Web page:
If you just want to try something yourself, and it cranks ok, and the spark plugs are firing ok, next step I’d try is spray some starter fluid into the intake manifold and see if it will start and run briefly at least. If it does, you’ll know you have a fuel system problem. At which point you may be back to square one, the security system is preventing the fuel injection system from working. But at least you’ll know more than before.

My car is 30 plus miles away from the closest dealership. And that dealership has already said they will not work on a car that is older than 10nyears. Talked to a local shop and they said they have the equipment to diagnose and reset if need be. Plus side is it’s on the outside of town so I can be pulled instead of paying money for a tow.

If the local shop can’t fix it, phone up the dealership and tell them you’re thinking about buying a new Ford, and would like to give them an opportunity to sell you one, but you want to get your 98 fixed first. They might send a tow truck out to your home and tow it for free. It’s called social engineering … lol …

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I believe a professional diagnoses will save time in this case.

I would like to know in what part of the country are they so desperate that a car salesmen would pay to have a 20 year old disabled vehicle towed 30 miles for the opportunity to meet a stranger?

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Did you try the reset procedure I posted above yet?
Costs nothing and only takes a few minutes…

The person you called and who told you the vehicle has a sensor that will shut down the engine and prevent damage is incorrect. It does not. This was a GM thing back in the 70s an 80s. Even with that damage could occur.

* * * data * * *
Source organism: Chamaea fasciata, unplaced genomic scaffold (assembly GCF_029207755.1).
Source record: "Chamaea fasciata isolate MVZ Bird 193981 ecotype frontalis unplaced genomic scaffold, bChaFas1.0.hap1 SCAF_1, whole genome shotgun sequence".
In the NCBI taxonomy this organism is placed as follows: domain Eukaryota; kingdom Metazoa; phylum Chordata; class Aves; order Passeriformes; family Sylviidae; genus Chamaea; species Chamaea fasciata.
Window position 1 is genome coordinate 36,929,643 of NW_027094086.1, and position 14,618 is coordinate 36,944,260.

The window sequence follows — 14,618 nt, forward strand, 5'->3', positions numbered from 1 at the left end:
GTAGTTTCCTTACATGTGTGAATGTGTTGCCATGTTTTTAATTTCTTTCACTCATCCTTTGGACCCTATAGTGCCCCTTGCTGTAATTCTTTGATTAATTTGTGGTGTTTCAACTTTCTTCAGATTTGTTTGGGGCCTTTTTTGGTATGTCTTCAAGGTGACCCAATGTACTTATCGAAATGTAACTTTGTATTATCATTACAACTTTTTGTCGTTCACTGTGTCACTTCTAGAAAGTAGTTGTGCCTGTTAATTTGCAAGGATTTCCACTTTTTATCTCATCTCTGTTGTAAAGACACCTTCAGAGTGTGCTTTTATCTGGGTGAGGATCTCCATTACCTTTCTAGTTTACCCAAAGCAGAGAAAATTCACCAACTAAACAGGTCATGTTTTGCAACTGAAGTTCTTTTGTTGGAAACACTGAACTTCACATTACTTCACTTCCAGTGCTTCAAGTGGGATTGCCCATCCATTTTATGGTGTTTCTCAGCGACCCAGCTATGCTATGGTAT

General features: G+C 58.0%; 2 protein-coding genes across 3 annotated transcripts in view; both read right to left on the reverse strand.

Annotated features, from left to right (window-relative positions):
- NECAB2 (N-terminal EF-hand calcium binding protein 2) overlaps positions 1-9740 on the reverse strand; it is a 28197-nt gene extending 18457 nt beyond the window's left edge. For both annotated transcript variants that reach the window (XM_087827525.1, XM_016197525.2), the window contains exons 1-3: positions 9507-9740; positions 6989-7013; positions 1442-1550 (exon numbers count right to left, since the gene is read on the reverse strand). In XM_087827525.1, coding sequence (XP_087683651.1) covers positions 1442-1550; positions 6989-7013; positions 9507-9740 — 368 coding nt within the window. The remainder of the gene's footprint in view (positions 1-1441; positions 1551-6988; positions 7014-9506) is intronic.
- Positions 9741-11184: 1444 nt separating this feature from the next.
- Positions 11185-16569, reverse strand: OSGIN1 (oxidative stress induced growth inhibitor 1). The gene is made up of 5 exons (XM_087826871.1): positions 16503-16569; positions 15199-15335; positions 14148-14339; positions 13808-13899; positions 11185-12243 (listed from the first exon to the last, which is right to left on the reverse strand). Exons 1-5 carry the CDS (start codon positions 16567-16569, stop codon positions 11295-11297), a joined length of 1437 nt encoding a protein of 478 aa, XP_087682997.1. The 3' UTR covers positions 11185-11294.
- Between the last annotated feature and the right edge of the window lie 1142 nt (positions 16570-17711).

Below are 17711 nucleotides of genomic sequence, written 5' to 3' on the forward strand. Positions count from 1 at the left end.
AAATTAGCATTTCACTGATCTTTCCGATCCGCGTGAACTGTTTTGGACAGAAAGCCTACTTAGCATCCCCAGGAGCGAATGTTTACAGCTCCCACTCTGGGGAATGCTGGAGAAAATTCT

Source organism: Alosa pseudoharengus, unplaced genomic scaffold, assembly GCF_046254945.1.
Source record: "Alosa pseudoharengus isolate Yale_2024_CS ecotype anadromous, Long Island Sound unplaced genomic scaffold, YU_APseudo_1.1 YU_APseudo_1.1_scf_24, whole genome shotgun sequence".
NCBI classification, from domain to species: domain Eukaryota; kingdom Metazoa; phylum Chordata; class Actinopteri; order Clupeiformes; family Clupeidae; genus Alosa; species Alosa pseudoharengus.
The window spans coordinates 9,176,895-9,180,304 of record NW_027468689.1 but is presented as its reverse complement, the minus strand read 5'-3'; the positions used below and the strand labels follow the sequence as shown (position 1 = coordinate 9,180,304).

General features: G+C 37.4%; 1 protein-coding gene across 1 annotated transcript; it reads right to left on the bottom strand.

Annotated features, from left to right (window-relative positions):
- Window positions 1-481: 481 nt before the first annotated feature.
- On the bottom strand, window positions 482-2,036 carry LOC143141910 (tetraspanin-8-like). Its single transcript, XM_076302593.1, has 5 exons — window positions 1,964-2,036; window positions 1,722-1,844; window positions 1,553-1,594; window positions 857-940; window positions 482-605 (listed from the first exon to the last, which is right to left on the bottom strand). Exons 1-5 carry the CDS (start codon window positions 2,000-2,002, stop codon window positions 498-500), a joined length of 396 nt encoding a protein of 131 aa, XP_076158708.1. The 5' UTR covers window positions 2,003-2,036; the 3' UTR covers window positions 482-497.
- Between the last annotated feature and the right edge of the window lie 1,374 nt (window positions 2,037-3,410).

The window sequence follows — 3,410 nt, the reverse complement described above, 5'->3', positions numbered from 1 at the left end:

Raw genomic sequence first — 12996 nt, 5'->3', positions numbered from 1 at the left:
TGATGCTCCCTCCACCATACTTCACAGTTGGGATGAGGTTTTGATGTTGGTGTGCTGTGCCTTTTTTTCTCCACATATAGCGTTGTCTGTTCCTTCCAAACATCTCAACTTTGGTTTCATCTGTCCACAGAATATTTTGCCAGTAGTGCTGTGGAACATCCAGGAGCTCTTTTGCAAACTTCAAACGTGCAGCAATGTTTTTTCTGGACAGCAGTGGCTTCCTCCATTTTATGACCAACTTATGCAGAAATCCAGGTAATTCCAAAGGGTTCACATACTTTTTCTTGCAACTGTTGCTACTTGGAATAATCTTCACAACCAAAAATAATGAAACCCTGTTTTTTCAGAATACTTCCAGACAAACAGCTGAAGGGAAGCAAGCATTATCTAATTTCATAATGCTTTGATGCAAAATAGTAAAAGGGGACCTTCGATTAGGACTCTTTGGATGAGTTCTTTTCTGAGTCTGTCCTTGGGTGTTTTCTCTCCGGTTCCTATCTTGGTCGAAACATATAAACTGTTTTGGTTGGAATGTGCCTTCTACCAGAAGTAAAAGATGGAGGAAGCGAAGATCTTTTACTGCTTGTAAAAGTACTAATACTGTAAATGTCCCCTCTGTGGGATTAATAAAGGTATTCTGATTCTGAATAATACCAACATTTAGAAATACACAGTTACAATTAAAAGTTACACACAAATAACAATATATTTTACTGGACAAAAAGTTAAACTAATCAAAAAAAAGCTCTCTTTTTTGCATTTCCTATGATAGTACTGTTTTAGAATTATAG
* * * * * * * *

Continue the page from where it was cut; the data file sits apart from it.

You state there was NO oil. This means a big problem and which may or may not be related to the no-start condition.

Fuel and spark leaves only one thing. Compression or lack of. It might not be a bad idea to pull a few spark plugs and run a compression test on a couple of cylinders.
Out of oil can sometimes lead to timing chain issues. If it were me I’d want to get a handle on whether or not the engine is possilby scrap before going too far with hit.

You can’t be serious , a non running vehicle towed for free in the chance the person might buy a vehicle . I don’t think so.

how much oil did you add? compare that to how much the engine holds.

If the engine holds 5 quarts of oil (likley,) and you added 4.5, then your engine is likely junk. If you added 1 quart, then your engine has a much better chance of being ok.

How have you verified fuel pressure? Many Fords have an inertia switch that cuts the fuel pump off, and I have seen many of these trip with just a bump (my sister had an Escort that would trip the inertia switch if she hit a speed bump too hard.) Although, I’m not positive if your Mountaineer has one or not.

If the vehicle is still on the side of the road, you’re gonna have a hard time getting the right answers until you get it somewhere that has tools that can check things- whether that be your home or a shop.

I added three qts. We did check the switch and it was good. Was able to tow the car home. It’s just trying to find some one with the time and knowledge to take a look at it.